We all experience anger, it is not shameful or low, it just is. But, as conscious beings, we also get a choice in what we do with our anger. Do we let anger run amuck? Or do we search beneath the anger, listen to its message, and then let it pass? Do we allow ourselves space to decide? To acknowledge our vulnerability, learn from it, use it – so we can get back to nourishing our souls with writing, connecting, listening, loving?
The power and the pain of it is that it is entirely, utterly, your choice.
**Working with children on the concept of anger? I LOVE this visual from The Gottman Institute: The Anger Iceberg!
This video that's circulating the internet, the one of the teen girl being ripped out of her desk by a "peace officer" in a classroom, has grabbed me and won't let go. If you haven't seen it, it is a violent interaction between an adult and a teen on a school campus. Which, in every way, is disturbing to me. Some may describe it differently - if you have a strong stomach, watch it yourself and see what you think. (I will not be sharing it here.) Lots of talk has occurred about who the teen girl is, who the officer is, and who was in the right. Honestly, I don't think any of it is relevant. Yes, her history could explain some things; yes, what happened leading up to this could be of interest. But in all seriousness - she is a teen...a child, who was sitting quietly and was forcibly removed from her seat, causing injury. Nothing else really need enter the conversation.
Our culture has a long history of treating children as second class citizens. Whether we like to acknowledge it, we believe children should be quiet and obedient...some may say "respectful", but too often what they actually mean is "obedient". Consider how classrooms are set up, how children are expected to behave within them. Consider how quick we are to anger when children don't "do as they're told". There is still debate over whether or not it is ok to hit a child. Some call it "spanking", but hitting is hitting, folks. Think about all the times we mostly get exasperated and annoyed when children are upset or angry. Would any of this thinking fly if you applied it to your husband, wife, mother, boss, employee?? No? Interesting....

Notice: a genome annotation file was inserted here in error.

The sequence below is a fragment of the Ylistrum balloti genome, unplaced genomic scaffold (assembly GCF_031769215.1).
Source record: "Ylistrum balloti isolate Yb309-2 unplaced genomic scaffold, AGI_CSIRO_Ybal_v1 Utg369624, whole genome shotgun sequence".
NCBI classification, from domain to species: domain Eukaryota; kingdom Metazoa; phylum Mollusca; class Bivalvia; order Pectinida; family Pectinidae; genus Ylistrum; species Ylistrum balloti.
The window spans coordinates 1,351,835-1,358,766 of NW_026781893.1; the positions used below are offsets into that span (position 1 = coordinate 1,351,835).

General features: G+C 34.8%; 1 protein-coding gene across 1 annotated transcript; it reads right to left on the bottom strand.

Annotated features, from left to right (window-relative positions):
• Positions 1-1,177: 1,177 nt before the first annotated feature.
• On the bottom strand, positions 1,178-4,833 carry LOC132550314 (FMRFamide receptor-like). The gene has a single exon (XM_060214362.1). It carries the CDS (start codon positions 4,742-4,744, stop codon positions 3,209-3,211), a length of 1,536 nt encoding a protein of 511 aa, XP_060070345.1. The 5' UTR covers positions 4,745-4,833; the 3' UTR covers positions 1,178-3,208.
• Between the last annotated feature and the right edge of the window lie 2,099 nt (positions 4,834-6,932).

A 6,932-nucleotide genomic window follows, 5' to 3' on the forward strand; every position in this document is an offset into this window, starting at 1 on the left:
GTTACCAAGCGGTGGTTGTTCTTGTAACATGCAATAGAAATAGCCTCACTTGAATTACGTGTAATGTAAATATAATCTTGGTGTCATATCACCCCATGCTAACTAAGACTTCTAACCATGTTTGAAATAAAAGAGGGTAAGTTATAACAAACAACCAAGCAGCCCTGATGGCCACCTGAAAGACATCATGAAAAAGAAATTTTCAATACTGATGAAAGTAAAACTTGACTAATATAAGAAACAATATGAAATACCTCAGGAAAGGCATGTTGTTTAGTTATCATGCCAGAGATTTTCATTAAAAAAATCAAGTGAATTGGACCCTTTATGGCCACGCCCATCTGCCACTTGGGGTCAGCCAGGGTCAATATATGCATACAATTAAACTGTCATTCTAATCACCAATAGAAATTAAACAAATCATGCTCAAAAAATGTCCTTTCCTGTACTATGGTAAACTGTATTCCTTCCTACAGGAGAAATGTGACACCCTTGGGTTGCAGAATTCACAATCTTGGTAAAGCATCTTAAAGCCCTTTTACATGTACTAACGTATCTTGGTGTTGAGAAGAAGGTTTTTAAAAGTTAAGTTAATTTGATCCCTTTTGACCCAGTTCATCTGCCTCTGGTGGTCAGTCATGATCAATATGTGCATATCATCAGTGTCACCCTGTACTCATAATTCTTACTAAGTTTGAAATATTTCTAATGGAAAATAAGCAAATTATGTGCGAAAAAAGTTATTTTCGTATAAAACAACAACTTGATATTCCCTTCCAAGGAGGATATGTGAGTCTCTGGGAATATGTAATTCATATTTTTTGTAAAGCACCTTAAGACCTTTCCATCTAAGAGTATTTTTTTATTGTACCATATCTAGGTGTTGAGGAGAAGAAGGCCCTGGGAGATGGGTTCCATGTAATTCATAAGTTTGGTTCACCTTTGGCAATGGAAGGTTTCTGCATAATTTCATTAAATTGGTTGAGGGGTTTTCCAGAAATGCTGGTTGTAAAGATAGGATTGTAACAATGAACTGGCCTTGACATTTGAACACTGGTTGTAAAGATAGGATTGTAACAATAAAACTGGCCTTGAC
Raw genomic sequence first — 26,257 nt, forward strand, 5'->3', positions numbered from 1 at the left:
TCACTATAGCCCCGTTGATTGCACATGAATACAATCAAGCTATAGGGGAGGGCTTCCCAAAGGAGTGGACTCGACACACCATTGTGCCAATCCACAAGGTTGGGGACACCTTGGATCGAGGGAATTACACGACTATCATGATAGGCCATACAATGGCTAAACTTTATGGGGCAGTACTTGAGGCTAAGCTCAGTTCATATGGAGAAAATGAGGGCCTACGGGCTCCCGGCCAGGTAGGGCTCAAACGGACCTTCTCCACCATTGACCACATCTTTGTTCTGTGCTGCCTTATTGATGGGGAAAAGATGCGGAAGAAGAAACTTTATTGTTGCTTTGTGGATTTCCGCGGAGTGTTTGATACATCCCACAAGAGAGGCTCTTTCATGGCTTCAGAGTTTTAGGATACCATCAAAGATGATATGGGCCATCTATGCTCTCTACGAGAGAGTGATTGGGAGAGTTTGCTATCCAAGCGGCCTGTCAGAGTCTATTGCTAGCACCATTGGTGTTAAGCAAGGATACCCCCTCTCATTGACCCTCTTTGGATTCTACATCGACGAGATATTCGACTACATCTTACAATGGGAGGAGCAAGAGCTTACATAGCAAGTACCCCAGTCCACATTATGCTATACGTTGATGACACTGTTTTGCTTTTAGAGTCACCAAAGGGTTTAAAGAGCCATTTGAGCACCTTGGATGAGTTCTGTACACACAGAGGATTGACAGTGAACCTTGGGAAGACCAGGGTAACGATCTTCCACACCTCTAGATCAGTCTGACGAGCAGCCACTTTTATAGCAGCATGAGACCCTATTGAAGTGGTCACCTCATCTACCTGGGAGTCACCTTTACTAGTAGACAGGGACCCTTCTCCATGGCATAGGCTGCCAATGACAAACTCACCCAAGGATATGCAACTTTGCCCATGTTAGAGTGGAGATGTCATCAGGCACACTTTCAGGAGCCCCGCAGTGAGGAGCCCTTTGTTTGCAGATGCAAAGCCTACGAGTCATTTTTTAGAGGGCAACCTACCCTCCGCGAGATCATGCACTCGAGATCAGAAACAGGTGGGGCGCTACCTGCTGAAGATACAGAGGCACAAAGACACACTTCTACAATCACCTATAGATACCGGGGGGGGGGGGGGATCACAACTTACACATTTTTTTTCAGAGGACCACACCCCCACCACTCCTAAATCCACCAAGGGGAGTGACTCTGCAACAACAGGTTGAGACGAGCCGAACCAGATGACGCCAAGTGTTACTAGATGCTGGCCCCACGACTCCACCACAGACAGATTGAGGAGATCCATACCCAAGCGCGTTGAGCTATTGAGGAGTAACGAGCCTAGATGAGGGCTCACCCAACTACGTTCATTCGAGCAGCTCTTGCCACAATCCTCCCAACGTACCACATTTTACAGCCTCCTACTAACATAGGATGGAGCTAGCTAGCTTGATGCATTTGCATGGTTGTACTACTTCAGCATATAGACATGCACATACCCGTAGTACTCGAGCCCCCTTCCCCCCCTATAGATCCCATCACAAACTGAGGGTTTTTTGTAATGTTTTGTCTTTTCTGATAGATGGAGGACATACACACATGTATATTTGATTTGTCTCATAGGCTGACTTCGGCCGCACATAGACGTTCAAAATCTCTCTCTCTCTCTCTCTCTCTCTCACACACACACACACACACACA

So, as a family therapist, and one who has spent some intensive time working with at-risk children with serious behavior issues - I have been thinking about this video a lot, as well as the conversations that are happening around it. I have been thinking about what I would have done, what my beliefs and professional knowledge would have informed me to do. I've been thinking about why so many people want to justify this officer's actions. Because I absolutely believe this situation could have been resolved peacefully. I know this because I, and the therapists I work with, do it all the time. Not because of any magic of character or secret phenomenon. But because from our experiences we have learned one very simple, very powerful thing: that for our children's sake we CANNOT allow anger to cause us to lose control of ourselves. A child's (including a teen's) brain functioning still has a long ways to go in its development. Executive functioning (problem-solving, impulse control, cause-effect thinking, emotion regulation, etc) is still under development until our mid-twenties. And that's if we've had a stable, safe upbringing. So, at best, a teen's ability to control her impulses and regulate her emotions is under-developed; therefore, if you are the adult in the room with this child, your number one job is staying calm. You have to show her how. Honestly, most of my professional advice for parents comes down to this: do what you have to do to stay in control of yourself, to stay calm. Take a break from the moment, BREATHE, get professional help, call for backup...whatever it takes. Because the moment you lose control of yourself, you've lost the moment.